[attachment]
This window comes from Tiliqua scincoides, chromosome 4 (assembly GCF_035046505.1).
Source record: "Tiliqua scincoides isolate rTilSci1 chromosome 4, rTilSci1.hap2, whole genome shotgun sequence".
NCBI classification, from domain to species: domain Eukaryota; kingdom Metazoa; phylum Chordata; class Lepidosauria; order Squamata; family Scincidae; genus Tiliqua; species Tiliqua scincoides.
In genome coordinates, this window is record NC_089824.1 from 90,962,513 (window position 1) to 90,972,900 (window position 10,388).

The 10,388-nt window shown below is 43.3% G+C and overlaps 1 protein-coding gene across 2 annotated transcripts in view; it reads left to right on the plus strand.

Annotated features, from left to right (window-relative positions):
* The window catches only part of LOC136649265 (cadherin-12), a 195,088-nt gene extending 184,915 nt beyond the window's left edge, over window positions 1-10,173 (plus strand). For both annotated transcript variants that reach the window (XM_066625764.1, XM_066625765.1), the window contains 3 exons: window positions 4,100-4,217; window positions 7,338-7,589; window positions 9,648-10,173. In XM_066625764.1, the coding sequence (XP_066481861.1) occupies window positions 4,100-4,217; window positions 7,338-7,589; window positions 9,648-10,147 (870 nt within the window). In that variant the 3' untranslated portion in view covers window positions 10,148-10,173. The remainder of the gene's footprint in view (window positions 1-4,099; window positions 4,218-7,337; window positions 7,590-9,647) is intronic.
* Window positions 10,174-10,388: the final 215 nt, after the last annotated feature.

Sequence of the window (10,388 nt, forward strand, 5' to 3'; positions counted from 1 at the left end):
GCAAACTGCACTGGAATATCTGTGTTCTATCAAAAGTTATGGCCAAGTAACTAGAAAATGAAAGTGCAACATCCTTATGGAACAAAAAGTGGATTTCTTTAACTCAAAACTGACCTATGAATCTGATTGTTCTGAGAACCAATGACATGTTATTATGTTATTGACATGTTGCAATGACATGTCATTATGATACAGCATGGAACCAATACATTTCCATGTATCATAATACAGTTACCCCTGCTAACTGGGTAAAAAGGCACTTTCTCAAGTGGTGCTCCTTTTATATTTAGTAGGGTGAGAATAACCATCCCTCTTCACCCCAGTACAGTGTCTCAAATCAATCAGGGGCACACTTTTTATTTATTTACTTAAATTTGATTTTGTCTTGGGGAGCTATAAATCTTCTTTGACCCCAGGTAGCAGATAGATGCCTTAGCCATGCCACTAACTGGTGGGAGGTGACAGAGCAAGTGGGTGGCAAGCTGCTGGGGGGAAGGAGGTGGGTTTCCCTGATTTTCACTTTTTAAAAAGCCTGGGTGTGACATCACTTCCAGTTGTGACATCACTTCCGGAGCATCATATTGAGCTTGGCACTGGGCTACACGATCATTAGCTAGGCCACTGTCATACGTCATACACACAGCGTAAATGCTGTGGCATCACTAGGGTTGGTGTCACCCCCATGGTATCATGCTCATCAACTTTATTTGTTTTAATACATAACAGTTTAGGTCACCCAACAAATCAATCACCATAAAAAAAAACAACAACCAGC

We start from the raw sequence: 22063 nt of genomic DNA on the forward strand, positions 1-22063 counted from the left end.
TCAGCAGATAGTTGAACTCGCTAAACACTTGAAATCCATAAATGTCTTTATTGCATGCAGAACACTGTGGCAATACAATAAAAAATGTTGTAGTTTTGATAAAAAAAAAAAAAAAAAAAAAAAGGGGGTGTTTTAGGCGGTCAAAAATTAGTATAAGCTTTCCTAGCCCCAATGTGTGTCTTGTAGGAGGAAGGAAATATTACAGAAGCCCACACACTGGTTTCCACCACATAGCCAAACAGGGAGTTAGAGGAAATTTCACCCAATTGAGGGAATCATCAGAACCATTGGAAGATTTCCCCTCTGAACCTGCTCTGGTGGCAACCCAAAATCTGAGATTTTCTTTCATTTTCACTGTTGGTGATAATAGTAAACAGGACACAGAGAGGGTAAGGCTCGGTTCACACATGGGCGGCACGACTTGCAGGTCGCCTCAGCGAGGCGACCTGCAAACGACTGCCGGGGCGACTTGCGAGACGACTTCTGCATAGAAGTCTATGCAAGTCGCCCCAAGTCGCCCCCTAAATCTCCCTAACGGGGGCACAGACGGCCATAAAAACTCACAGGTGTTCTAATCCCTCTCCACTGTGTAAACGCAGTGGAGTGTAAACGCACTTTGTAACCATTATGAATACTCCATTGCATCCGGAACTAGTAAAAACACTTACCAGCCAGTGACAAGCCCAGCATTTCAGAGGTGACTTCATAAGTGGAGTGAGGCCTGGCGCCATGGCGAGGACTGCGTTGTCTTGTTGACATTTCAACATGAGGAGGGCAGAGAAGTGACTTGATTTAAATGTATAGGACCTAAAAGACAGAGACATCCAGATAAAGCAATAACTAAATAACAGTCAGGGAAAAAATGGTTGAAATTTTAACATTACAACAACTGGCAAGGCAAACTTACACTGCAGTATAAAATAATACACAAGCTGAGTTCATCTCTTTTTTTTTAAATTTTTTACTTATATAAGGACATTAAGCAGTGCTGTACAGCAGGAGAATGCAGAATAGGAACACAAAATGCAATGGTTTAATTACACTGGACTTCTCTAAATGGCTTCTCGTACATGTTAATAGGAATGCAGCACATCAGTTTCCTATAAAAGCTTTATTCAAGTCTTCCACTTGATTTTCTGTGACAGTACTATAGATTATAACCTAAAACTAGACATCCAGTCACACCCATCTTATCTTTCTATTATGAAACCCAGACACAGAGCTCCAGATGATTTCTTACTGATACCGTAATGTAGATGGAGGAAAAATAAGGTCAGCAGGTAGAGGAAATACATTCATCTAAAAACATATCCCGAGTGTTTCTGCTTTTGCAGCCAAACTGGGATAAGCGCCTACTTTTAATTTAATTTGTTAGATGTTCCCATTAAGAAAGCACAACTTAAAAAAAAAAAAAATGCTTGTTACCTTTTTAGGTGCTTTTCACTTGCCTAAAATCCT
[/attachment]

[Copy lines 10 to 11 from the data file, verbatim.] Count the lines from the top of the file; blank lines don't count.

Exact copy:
GCAAACTGCACTGGAATATCTGTGTTCTATCAAAAGTTATGGCCAAGTAACTAGAAAATGAAAGTGCAACATCCTTATGGAACAAAAAGTGGATTTCTTTAACTCAAAACTGACCTATGAATCTGATTGTTCTGAGAACCAATGACATGTTATTATGTTATTGACATGTTGCAATGACATGTCATTATGATACAGCATGGAACCAATACATTTCCATGTATCATAATACAGTTACCCCTGCTAACTGGGTAAAAAGGCACTTTCTCAAGTGGTGCTCCTTTTATATTTAGTAGGGTGAGAATAACCATCCCTCTTCACCCCAGTACAGTGTCTCAAATCAATCAGGGGCACACTTTTTATTTATTTACTTAAATTTGATTTTGTCTTGGGGAGCTATAAATCTTCTTTGACCCCAGGTAGCAGATAGATGCCTTAGCCATGCCACTAACTGGTGGGAGGTGACAGAGCAAGTGGGTGGCAAGCTGCTGGGGGGAAGGAGGTGGGTTTCCCTGATTTTCACTTTTTAAAAAGCCTGGGTGTGACATCACTTCCAGTTGTGACATCACTTCCGGAGCATCATATTGAGCTTGGCACTGGGCTACACGATCATTAGCTAGGCCACTGTCATACGTCATACACACAGCGTAAATGCTGTGGCATCACTAGGGTTGGTGTCACCCCCATGGTATCATGCTCATCAACTTTATTTGTTTTAATACATAACAGTTTAGGTCACCCAACAAATCAATCACCATAAAAAAAAACAACAACCAGC

We start from the raw sequence: 22063 nt of genomic DNA on the forward strand, positions 1-22063 counted from the left end.